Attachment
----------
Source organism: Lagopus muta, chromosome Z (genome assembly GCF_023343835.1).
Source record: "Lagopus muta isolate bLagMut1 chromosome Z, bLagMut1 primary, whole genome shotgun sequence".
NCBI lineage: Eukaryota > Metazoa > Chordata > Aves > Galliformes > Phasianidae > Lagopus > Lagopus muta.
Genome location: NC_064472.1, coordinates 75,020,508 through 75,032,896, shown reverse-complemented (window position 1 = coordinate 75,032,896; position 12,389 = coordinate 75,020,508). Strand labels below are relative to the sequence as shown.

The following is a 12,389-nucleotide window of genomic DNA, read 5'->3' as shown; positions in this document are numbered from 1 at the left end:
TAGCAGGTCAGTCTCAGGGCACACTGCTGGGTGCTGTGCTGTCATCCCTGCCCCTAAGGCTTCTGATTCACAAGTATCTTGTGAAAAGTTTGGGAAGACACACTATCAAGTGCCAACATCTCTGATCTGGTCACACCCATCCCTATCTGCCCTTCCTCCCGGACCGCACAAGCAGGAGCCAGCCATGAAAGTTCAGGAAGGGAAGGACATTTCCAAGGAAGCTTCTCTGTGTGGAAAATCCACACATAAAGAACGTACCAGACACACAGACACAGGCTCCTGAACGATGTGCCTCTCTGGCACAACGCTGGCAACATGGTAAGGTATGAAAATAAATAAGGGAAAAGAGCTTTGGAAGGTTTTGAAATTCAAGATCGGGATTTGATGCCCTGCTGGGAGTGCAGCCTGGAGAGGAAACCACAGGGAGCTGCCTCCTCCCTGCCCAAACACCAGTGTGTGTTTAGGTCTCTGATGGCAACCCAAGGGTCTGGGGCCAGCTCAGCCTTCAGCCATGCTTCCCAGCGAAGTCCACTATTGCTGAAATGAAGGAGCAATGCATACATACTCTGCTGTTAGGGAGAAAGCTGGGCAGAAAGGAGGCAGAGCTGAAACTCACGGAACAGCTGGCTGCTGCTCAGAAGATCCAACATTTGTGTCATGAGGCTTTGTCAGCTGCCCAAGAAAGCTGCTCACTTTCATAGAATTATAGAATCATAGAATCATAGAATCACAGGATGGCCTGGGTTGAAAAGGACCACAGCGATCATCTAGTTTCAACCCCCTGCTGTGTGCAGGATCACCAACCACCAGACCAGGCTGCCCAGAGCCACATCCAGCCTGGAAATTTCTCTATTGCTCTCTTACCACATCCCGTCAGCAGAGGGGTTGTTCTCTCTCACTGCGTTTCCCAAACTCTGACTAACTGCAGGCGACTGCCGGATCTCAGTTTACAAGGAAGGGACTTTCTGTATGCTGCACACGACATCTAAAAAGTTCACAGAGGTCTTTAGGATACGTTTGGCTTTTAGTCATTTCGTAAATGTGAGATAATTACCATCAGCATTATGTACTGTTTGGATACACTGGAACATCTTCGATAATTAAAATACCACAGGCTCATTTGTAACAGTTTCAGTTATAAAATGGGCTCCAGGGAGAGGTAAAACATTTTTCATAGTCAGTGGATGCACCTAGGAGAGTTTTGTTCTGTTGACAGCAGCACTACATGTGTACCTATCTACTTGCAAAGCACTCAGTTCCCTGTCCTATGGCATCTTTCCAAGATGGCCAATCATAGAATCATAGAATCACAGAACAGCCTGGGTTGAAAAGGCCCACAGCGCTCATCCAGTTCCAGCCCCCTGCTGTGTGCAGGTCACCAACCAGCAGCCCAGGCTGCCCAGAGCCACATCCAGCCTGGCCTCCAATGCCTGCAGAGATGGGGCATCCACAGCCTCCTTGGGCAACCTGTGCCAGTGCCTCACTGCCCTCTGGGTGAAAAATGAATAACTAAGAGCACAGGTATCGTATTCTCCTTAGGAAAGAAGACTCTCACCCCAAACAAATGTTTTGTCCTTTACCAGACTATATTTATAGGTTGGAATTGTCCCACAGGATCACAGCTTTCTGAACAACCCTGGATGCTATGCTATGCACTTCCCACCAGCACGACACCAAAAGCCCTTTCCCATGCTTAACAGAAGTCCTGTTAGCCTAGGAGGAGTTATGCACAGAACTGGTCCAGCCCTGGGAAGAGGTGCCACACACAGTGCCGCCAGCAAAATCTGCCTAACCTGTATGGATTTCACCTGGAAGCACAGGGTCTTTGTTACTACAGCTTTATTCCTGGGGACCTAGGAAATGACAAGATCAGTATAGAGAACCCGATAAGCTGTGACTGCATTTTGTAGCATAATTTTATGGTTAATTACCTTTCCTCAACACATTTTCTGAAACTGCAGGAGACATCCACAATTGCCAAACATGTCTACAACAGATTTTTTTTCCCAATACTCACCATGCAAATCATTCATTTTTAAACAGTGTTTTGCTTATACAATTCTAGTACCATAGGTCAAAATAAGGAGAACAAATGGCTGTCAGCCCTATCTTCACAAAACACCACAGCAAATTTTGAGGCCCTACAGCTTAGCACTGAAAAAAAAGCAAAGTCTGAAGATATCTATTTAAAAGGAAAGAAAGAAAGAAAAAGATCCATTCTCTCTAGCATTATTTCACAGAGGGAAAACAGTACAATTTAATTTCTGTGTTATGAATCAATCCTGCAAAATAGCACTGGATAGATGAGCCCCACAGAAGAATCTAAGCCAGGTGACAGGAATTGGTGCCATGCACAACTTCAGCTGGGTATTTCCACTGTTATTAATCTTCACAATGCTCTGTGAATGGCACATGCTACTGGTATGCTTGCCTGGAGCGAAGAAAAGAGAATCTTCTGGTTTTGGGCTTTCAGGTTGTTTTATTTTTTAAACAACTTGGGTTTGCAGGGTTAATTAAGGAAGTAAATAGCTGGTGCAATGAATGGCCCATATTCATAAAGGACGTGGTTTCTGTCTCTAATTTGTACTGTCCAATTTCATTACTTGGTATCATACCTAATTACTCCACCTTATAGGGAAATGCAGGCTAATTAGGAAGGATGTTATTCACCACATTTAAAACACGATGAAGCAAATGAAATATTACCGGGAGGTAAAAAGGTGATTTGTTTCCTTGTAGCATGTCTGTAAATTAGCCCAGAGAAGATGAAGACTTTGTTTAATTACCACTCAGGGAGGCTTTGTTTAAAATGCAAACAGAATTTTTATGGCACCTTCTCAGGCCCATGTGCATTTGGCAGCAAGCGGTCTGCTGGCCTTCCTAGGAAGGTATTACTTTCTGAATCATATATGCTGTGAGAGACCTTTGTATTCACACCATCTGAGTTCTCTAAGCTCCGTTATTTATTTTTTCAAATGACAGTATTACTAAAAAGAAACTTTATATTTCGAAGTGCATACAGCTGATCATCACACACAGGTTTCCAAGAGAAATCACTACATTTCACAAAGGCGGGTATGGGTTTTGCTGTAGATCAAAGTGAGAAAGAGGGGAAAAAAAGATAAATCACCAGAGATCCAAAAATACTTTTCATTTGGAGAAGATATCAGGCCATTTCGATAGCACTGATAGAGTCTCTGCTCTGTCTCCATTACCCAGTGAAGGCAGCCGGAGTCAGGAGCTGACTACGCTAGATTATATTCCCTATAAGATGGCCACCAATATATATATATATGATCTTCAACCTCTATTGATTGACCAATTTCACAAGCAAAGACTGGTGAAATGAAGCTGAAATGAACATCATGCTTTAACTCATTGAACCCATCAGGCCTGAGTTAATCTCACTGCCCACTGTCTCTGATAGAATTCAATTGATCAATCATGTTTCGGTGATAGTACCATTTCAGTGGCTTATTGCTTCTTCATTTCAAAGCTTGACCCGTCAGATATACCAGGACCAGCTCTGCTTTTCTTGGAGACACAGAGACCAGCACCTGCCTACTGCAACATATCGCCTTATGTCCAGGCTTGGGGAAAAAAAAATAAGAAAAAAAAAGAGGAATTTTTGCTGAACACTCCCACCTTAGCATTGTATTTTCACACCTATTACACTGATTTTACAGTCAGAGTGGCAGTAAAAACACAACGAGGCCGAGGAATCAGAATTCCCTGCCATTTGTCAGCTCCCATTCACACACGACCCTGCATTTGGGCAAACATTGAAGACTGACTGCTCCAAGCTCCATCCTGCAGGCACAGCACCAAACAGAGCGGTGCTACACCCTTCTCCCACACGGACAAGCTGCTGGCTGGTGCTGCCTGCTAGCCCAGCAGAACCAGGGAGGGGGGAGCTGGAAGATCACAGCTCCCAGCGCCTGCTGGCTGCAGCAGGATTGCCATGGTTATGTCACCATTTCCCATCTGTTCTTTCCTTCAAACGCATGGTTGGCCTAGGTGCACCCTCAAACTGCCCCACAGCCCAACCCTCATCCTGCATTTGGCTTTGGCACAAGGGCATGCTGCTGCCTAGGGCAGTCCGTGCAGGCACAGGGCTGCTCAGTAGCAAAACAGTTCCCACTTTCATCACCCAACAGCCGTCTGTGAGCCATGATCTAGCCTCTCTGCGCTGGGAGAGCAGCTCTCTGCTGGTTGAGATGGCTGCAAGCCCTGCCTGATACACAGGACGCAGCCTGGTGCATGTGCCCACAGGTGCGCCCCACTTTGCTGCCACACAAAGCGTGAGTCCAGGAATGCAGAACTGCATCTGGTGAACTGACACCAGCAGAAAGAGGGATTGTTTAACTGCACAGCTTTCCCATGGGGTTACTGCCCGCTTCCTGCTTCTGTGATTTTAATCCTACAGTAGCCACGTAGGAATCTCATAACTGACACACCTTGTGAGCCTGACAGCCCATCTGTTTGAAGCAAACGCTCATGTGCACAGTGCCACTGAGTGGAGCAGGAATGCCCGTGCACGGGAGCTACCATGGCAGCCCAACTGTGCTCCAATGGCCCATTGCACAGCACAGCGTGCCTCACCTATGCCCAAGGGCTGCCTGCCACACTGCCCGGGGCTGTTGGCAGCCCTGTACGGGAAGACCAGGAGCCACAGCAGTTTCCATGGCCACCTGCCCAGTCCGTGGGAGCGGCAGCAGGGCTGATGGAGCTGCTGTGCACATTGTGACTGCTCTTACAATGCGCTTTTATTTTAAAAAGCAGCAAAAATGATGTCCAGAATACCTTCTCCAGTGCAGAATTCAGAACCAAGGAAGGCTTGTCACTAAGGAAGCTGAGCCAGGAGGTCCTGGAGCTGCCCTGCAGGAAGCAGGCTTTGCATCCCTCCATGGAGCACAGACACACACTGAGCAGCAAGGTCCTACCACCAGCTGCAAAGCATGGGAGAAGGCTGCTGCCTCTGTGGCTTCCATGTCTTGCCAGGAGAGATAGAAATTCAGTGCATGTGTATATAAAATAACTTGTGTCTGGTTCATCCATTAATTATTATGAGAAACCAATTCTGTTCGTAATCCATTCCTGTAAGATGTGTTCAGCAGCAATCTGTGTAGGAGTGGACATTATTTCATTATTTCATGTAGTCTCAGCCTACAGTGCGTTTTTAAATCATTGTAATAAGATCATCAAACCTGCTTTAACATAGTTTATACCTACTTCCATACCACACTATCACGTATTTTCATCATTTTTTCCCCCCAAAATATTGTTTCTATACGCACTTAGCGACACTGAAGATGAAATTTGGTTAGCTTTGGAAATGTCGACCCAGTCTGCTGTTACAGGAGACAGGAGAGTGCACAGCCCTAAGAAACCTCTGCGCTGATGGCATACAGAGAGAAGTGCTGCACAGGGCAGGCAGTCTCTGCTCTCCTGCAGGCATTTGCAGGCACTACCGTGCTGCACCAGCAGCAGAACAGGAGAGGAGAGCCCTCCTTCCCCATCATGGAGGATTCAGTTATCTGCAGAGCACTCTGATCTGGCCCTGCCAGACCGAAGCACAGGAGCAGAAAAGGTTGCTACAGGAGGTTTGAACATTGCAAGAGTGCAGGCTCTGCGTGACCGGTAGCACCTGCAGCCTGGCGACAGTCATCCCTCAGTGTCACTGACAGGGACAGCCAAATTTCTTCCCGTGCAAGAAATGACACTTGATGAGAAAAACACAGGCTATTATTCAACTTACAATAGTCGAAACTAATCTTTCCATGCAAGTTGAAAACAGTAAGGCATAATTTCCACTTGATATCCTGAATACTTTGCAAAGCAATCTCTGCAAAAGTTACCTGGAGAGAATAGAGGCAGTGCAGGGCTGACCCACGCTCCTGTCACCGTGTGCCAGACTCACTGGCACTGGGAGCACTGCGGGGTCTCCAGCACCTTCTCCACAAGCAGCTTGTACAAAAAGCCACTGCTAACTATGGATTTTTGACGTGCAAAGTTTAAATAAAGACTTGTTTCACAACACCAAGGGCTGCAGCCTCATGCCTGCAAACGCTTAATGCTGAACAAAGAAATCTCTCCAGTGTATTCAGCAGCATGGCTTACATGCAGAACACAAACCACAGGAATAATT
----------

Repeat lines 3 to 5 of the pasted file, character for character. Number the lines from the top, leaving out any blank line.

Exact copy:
NCBI lineage: Eukaryota > Metazoa > Chordata > Aves > Galliformes > Phasianidae > Lagopus > Lagopus muta.
Genome location: NC_064472.1, coordinates 75,020,508 through 75,032,896, shown reverse-complemented (window position 1 = coordinate 75,032,896; position 12,389 = coordinate 75,020,508). Strand labels below are relative to the sequence as shown.

The following is a 12,389-nucleotide window of genomic DNA, read 5'->3' as shown; positions in this document are numbered from 1 at the left end: